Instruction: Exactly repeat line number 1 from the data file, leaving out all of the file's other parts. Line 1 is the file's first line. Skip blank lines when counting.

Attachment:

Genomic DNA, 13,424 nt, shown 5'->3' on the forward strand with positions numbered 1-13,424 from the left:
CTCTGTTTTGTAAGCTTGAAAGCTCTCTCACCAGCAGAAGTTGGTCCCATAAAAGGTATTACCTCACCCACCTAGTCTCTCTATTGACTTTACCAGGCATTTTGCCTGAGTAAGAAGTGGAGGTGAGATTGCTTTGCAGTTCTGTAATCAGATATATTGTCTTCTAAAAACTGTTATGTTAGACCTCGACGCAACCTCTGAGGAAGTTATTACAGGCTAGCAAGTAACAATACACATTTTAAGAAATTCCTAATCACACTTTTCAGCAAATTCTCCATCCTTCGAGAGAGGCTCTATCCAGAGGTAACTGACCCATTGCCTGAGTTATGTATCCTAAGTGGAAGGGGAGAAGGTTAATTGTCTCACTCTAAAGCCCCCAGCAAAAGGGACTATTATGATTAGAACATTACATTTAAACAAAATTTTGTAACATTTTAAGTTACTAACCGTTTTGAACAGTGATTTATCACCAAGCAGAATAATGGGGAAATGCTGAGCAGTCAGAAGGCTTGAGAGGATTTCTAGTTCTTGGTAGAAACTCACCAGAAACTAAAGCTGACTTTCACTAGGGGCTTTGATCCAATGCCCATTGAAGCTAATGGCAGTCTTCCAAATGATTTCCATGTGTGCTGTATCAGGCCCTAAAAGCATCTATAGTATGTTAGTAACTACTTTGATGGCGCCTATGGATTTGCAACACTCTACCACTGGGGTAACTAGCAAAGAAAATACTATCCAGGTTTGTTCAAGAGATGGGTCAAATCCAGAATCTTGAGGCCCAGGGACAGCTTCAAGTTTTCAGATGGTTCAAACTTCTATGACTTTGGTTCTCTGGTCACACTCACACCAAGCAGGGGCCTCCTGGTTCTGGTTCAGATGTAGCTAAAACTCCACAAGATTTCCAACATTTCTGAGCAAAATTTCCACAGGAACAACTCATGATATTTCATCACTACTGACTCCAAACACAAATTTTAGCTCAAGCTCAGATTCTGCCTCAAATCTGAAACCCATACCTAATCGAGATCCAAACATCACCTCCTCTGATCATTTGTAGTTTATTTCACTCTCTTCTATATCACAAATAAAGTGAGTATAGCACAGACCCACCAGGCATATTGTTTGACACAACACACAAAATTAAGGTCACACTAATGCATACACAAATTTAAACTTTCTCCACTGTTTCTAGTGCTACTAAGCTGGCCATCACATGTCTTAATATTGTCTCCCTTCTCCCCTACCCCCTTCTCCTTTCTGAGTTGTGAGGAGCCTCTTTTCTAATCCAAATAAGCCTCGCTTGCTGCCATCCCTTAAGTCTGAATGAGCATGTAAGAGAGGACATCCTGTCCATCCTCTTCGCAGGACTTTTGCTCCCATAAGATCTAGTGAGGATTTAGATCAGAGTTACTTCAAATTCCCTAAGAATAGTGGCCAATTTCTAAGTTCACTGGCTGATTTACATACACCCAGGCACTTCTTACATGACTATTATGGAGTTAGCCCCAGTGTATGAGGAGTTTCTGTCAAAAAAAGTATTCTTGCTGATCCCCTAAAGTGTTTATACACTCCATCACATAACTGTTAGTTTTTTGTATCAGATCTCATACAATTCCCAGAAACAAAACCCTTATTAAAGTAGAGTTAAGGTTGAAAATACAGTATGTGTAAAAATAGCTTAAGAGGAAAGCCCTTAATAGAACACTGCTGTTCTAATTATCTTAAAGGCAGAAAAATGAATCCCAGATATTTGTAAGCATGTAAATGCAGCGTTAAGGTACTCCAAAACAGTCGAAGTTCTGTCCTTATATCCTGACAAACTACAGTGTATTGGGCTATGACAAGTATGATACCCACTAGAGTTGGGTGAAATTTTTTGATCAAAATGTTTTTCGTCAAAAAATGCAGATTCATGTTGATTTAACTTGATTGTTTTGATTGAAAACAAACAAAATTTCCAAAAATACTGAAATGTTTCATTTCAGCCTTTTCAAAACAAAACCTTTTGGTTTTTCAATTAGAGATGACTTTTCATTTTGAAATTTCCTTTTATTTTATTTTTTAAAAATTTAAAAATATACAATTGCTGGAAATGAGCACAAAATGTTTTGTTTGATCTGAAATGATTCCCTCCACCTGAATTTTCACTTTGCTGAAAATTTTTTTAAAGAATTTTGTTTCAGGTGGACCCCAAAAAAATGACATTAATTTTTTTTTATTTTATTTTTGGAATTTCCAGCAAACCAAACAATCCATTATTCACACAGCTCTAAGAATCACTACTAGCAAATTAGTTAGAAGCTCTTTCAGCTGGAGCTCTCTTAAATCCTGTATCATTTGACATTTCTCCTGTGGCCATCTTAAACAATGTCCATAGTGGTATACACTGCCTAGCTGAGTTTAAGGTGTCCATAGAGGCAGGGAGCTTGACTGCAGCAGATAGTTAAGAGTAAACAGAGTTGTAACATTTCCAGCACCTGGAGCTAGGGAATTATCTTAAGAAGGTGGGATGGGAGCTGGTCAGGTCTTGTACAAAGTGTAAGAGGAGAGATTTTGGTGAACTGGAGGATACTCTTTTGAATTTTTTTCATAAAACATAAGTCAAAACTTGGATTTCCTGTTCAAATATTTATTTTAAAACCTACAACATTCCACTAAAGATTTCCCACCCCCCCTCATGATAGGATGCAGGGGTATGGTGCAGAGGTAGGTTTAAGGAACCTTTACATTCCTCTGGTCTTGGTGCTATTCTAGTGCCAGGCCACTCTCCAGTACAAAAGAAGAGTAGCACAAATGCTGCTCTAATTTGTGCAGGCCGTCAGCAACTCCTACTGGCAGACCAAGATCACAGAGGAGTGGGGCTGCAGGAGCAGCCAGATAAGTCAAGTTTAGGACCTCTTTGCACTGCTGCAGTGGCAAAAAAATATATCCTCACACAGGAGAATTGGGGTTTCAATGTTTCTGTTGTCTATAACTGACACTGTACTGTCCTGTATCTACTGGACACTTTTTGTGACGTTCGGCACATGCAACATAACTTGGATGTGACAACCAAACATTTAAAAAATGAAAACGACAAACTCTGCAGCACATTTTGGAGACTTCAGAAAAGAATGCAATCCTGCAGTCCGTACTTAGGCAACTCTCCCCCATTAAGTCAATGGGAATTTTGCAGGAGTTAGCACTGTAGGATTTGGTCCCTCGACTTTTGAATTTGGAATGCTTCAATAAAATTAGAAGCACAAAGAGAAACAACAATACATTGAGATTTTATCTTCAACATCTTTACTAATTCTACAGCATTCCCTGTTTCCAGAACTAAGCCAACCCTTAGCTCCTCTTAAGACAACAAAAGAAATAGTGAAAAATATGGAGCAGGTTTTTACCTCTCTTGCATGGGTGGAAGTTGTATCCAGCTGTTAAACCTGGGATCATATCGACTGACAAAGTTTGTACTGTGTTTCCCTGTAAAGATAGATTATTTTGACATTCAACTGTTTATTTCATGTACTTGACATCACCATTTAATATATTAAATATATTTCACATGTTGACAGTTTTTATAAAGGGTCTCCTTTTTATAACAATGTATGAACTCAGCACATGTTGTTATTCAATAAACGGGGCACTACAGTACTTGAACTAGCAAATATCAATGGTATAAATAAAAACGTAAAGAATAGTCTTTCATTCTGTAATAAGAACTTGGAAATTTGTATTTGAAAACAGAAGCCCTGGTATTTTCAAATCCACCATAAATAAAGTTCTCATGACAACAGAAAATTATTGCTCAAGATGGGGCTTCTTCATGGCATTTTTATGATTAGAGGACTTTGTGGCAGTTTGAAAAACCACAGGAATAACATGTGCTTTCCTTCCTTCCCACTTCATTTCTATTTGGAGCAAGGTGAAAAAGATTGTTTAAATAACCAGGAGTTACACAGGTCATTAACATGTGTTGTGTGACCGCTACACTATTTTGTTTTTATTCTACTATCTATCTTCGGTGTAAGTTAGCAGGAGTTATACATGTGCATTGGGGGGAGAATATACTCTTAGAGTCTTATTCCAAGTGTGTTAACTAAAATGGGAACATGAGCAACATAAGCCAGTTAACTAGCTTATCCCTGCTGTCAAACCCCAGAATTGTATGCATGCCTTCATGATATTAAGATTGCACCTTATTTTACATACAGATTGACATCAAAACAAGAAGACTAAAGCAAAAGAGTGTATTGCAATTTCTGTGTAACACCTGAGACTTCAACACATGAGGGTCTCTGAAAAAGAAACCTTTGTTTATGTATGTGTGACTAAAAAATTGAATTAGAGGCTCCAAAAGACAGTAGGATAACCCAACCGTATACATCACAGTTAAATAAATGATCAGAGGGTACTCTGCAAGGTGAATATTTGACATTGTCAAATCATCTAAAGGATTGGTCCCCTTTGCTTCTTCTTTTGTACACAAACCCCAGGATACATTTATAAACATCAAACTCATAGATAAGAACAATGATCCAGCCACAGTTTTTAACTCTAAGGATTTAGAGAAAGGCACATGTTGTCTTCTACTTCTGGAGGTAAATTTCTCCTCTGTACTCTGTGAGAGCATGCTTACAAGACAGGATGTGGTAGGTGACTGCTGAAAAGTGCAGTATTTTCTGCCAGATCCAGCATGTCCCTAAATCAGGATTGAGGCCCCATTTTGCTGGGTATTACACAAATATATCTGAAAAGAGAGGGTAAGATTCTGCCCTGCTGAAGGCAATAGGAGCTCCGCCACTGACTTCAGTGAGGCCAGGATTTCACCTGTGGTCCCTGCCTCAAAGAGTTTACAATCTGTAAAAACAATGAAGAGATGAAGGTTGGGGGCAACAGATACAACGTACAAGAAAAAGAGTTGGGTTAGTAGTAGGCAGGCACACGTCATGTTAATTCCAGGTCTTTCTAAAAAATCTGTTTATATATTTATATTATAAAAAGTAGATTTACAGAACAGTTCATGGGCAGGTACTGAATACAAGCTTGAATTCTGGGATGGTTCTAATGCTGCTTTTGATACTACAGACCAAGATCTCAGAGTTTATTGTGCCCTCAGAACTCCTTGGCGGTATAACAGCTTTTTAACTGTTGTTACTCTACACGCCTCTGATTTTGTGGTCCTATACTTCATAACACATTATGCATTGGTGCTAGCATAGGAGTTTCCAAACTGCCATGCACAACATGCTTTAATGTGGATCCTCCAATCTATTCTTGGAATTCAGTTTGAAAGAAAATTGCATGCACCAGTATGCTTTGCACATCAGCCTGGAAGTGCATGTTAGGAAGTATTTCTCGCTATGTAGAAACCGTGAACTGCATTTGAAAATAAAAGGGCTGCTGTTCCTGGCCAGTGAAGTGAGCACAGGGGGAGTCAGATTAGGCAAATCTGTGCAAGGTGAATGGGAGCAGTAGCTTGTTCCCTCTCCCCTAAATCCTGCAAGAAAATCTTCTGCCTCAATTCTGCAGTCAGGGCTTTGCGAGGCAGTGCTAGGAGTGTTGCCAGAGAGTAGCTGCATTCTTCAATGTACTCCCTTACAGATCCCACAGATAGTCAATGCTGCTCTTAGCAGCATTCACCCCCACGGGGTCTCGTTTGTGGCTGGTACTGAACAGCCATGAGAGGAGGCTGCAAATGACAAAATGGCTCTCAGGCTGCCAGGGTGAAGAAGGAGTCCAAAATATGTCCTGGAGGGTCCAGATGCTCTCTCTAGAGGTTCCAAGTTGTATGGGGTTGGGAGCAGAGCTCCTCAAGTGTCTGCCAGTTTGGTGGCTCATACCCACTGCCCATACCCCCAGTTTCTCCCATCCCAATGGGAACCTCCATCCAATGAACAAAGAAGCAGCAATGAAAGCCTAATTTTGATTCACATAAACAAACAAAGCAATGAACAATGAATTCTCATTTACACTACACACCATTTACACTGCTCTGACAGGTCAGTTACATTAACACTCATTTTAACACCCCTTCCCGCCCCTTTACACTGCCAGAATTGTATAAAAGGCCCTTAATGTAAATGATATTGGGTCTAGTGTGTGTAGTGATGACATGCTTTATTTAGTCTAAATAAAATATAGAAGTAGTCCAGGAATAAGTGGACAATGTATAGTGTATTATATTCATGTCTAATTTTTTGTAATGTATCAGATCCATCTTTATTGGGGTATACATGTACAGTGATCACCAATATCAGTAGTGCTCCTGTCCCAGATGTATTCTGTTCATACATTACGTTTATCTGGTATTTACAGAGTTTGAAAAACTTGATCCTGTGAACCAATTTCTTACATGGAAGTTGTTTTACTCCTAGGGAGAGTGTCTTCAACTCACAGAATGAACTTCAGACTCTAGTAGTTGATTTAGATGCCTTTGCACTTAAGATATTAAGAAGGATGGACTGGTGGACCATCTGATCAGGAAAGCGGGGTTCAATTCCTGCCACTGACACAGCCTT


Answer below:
Genomic DNA, 13,424 nt, shown 5'->3' on the forward strand with positions numbered 1-13,424 from the left: